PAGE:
07 May 2020

From the Principal

Article by Mr Michael Exton

From the Principal

Dear Parents,

We have nearly completed the fourth week of remote and flexible learning.

Remote learning update

I want to start by acknowledging overall the great work that students, teachers and parents have been doing during these very challenging and difficult times. I am well aware of many tremendous examples of students who have pivoted, to use a word that’s been used a lot lately, to remote learning. I appreciate that there are many and varied challenges for families as they adapt to these current circumstances. Thank you for your continuing support, flexibility and the great efforts you continue to make to maintain our students’ learning continuity.

I have received positive feedback from many parents and students about how remote learning has been progressing. Of course, there have been some concerns raised. Still, the great majority of these have been framed in a complimentary and constructive way and expressed with gratitude to our teachers and our student wellbeing, education support, maintenance and administrative staff. They all continue to play such an essential part in ensuring we deliver our core business, student learning.

We will continue to learn and make improvements as we progress so we can better deliver learning online. To help us to improve, we welcome your feedback. Please see the “Remote & Flexible Learning Information for Students & Parents” document emailed to parents at the start of the term for who to direct the feedback to and their contact details. You can also access this document (with many other COVID-19 related resources) through the link on the College’s webpage.

We have a small number of students undertaking remote learning at school in the ILC. The students appear to be working very well on their subjects. Thank you to the staff members who are supervising these students.

I am very grateful for the dedicated support of our College Executive members. They have been working incredibly hard and will continue to ensure that our focus is on troubleshooting, problem-solving and supporting learning continuity for our students.

At yesterday’s Critical Incident Management Team meeting, we decided to set-up a return to on-site learning and working group. While the current plan is for a return to regular classes here at school from the beginning of term three, we are starting to sense that there may be a move before the end of the term and if that turns out to be the case we want to be as well prepared as possible. So over the next weeks, this group will work on developing a plan for return. If the return doesn’t happen before the beginning of next term, this plan will still be needed for when we do. Please stay tuned for updates via email.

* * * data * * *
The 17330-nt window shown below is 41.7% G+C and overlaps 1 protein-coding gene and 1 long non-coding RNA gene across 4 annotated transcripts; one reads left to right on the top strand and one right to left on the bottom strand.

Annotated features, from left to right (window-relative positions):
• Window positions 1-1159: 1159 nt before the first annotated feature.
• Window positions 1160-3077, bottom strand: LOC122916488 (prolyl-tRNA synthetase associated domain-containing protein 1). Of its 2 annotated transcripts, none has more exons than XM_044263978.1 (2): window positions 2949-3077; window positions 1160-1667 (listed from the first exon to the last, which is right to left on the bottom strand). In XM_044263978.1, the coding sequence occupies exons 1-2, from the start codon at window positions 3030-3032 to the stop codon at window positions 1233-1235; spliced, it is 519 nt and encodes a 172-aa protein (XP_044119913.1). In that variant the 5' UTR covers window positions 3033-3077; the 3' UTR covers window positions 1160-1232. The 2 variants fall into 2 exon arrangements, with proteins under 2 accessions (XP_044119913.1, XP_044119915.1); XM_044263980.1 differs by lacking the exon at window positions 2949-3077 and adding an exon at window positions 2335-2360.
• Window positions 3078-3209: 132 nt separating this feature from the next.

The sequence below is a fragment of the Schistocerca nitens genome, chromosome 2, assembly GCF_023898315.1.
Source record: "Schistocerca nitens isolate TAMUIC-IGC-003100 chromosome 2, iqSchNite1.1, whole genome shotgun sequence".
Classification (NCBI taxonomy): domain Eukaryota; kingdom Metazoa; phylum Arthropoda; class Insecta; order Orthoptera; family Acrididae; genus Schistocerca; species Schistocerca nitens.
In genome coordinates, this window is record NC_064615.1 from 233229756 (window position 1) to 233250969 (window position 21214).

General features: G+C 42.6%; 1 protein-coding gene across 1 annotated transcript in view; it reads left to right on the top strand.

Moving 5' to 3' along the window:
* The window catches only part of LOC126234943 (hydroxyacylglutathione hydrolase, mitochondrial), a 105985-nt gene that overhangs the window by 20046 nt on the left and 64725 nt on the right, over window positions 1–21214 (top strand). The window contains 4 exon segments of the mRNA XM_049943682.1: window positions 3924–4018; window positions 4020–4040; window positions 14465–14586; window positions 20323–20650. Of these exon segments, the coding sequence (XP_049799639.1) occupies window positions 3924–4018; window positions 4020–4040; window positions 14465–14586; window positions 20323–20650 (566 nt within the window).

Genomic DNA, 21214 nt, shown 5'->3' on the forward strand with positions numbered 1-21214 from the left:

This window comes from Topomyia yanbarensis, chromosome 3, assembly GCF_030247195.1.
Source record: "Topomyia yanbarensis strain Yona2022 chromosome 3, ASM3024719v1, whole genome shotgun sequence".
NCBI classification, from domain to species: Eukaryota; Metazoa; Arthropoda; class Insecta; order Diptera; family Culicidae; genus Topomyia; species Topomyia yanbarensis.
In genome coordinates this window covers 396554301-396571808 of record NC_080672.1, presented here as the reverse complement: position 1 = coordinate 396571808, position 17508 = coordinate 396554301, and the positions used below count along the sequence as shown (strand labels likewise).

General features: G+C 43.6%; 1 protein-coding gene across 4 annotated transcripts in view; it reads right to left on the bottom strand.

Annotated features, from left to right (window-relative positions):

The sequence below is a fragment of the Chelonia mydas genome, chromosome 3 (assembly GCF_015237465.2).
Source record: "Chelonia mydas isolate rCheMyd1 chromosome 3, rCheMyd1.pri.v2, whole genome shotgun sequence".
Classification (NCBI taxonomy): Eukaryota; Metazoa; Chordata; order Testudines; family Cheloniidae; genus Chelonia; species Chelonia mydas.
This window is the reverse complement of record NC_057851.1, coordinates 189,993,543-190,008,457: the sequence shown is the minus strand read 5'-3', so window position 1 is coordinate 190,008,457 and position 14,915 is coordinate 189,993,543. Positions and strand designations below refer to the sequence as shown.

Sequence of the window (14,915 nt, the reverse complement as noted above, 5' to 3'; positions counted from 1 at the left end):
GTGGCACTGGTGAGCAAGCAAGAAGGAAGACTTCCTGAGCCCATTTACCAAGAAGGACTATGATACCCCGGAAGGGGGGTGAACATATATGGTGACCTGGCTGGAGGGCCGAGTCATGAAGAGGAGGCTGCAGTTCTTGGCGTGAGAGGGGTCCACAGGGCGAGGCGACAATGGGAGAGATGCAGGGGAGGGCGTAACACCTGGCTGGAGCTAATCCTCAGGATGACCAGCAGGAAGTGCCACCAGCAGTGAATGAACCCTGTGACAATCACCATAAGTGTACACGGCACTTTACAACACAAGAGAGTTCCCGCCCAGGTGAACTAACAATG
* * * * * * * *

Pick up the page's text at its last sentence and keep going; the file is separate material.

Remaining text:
It seems that after government deliberations on the 11th of May, we may learn what the direction for Victoria is in regards to the return to school. We will wait for the advice from the Catholic Education Commission of Victoria which I expect will be in alignment with the Department of Education and Training and the Victorian Health authority advice before we finalise any return plans.

Congratulations to two 2019 Year 12 Students

As a school community, we are delighted with the news that two of our 2019 Yr 12 students have received significant awards as a result of their very impressive achievements last year. Unfortunately, due to the ongoing uncertainty caused by the Coronavirus outbreak, the very special awards ceremonies in Melbourne have been postponed indefinitely; however, the students have been recently publicly acknowledged.

Congratulations to the following students. As their families are, the College is very proud of them too. Well done!

The state winner of the VCAL Senior Achievement Awards, 'Excellence in the Category of Work Related Skills (Senior)' - Courtney Waugh

The annual Premier’s VCE Award, Study Award, Top of Form - Laboratory Skills (VCE VET) - Emily Gordon

I also commend the teachers who supported these students over the years.

Student wellbeing and mental health